Second world war and the price of indecisiveness

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This piece makes an attempt to illustrate the way our actions/inactions in demanding moments determine what destiny holds for us. I would try to illustrate my points using the Second World War, the most significant conflict in human history since I believe that war encapsulates and highlights the true, raw nature of human emotions during the ultimate battle between the mind and the heart.

Diplomacy is the arsenal that countries have to negotiate their terms with one another with the hopes that there will never arise the need for actual conflict. When done immaculately, diplomacy can foster relations between ideologically opposed powers, but when done wrong, it can put allies at the path of altercation and result in more significant damage than imagined. Diplomacy demands decisiveness. This article focuses on the latter case and tries to illustrate the ramifications of empty promises.

‘All war is a symptom of man’s failure as a thinking animal.’ 

John Steinbeck

So the battle I will talk about today was, in fact, at least what many experts say, the starting point of the Second World War (henceforth mentioned as WW2). Beginning in the 1930s, a series of mutual assistance alliances were set up between the Western Powers (England and France) and Poland, to check the immense growth of the Third Reich, as well as against the ill-ambitions of the Soviet Union. 

This came at the backdrop of the Munich Agreement between Hitler and the Western Powers. Basically, the West agreed to give Germany the area of Sudetenland in Czechoslovakia, and in return, Hitler would cease his expansionist policies. This here was the first mistake that the Western leadership made. They underestimated Hitler’s ambition for his totalitarian empire. The Germans, by March 1939, occupied entire Czechoslovakia, and the West could do nothing about it.

This right here is the first instance of indecisiveness I wanted to point out. An opponent who has a reputation of back-stabbing and dishonoring their word should never be trusted in the first place, and sadly enough, it was the Czechs who paid the price for the West’s fault. We can now only wonder what the course of the war and, in turn, of humanity would have been if Britain or France had put their foot down and curbed Hitler’s empire in 1935 itself!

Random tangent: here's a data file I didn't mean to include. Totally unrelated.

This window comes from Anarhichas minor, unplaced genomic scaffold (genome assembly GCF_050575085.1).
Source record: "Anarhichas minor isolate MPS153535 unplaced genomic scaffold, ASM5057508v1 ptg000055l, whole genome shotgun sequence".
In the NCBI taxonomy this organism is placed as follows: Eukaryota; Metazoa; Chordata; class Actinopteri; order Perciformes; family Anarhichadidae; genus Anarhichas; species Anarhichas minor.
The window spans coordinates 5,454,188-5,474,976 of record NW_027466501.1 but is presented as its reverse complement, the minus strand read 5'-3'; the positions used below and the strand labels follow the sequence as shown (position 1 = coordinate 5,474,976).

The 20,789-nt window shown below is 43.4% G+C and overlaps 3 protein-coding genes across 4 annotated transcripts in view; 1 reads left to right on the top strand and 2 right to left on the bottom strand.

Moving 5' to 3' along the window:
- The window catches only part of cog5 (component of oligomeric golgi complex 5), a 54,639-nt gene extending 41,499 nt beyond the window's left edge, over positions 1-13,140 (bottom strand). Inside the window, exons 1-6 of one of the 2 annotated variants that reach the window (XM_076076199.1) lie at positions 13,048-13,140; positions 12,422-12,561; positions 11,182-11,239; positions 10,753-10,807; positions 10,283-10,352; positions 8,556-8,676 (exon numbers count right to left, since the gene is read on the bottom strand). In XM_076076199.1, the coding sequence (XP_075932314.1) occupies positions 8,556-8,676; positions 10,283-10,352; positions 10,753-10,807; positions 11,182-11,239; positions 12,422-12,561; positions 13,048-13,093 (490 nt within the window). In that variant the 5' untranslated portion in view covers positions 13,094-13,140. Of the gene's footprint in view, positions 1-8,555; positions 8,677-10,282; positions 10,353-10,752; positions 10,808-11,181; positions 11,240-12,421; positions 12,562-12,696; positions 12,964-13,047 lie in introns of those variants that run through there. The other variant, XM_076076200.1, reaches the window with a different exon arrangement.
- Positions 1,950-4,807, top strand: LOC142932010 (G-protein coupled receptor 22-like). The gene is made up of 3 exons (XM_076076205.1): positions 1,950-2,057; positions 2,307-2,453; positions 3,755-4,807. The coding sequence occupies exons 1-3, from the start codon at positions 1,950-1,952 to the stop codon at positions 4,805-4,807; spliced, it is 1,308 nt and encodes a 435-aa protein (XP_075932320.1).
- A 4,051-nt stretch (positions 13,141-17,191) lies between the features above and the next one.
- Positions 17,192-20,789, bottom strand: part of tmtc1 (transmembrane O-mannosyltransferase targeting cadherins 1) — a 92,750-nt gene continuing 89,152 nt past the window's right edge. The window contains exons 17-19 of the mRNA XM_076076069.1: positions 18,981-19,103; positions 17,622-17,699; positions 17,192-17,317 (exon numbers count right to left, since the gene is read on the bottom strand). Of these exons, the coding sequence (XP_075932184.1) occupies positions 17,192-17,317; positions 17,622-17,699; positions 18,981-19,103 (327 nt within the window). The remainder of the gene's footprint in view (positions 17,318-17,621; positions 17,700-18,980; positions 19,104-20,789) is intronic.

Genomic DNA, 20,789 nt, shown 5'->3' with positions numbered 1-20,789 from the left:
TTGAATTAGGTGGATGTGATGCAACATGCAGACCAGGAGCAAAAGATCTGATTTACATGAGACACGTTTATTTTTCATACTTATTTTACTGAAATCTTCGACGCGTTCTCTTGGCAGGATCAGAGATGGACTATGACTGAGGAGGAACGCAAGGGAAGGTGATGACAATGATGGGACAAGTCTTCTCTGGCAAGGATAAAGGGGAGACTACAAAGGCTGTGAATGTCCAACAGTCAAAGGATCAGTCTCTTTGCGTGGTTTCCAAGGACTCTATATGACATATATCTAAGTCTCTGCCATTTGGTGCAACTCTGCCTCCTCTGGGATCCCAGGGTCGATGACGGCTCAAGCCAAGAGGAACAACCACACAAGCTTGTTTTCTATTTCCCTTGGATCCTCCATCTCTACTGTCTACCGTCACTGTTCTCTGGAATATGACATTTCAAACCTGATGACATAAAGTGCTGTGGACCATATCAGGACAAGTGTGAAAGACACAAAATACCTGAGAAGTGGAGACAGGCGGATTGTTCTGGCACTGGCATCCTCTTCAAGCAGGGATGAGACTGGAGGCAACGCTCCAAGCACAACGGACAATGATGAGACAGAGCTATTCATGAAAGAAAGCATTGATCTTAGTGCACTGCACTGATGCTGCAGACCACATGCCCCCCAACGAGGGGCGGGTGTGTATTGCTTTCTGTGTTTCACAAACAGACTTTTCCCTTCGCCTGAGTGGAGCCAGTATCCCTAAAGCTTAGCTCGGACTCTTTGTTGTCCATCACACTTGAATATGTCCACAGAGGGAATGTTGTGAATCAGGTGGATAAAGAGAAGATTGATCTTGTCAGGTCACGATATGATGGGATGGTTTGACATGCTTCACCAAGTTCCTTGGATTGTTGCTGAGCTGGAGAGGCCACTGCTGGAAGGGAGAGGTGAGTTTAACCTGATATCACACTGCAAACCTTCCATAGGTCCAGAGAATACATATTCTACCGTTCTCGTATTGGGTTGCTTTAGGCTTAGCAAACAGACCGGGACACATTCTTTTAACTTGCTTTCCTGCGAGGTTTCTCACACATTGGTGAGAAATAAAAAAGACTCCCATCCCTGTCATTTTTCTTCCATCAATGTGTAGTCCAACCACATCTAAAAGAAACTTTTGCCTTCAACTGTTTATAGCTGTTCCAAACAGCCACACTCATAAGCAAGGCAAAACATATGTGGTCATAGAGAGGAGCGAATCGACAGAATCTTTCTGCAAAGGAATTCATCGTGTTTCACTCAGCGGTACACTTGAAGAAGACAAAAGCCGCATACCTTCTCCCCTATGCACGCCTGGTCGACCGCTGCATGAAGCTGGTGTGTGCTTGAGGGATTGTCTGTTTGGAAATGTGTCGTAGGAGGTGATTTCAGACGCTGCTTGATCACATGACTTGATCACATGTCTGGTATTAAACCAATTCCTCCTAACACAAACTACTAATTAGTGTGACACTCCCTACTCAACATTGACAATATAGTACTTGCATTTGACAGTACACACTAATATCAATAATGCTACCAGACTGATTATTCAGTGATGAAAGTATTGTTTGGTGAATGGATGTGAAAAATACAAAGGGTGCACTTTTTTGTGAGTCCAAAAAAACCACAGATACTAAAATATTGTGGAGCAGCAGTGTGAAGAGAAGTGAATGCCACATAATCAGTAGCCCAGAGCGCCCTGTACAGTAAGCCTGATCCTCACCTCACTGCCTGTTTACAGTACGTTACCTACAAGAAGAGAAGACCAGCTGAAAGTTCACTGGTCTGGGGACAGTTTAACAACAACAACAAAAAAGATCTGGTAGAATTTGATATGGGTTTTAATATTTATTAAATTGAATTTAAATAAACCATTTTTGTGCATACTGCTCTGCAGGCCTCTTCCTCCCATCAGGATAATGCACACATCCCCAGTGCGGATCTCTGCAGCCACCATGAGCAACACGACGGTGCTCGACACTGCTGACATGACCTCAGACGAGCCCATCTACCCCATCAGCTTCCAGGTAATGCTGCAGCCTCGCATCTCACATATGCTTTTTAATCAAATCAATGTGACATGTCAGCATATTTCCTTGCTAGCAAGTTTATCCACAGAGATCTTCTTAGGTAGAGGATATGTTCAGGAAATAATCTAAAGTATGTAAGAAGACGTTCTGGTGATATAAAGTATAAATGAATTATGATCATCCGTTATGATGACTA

But the West did not learn much from this. They continued underestimating the German expansionist resolve. The drive of the Germans to conquer Poland was such that Adolf Hitler signed a secret non-aggression pact with the Soviet Union! (For those readers that do not understand the gravity of this situation, imagine India and Pakistan entering a pact to take part in a conflict). Hitler made peace with his Reich’s biggest ideological enemy for the attainment of a common goal, the annexation and subsequent division of Poland. 

The readers can take another lesson from this, sometimes we have to be flexible and make short-term concessions to win a bigger prize, and swift decisiveness plays a massive role in that course. 

Hitler had his eyes set in Poland now. Poland had received assurances from both Britain and France for assistance in the case of German aggression. Hitler imagined that the West didn’t have the stomach to stop him if he attacked Poland. So when he did initiate the onslaught on Polish cities on September 1, 1939, his assumptions proved right to a certain extent. Although France and Britain declared war on Germany, they didn’t seem to bother Germany much. They barely provided Poland with any substantial assistance, and it was almost Déjà-vu all over again, but this time it was Poland that took the pounding instead of the Czechs.

With time, the Soviet Union too attacked Poland, and ultimately, Hitler and Stalin sliced Poland in two and went home with their prize. And again, due to the indecisiveness and cumbersome response of the West, fascism took out another nation and killed millions of innocent lives.

This brings me to the final point of this article:

If we are stronger than our peers, it is our responsibility to stand up for them in the face of a grave danger and take full measures to defend the principles we stand for, or else defeat is not far away.

A note to the readers:

The history described in this passage is just barely scratching the surface of what happened during the second world war and is reasonably simplified. The real intricacies of the various events cannot be justifiably mentioned in such a short passage. 

Featured Image Credits: Wikimedia

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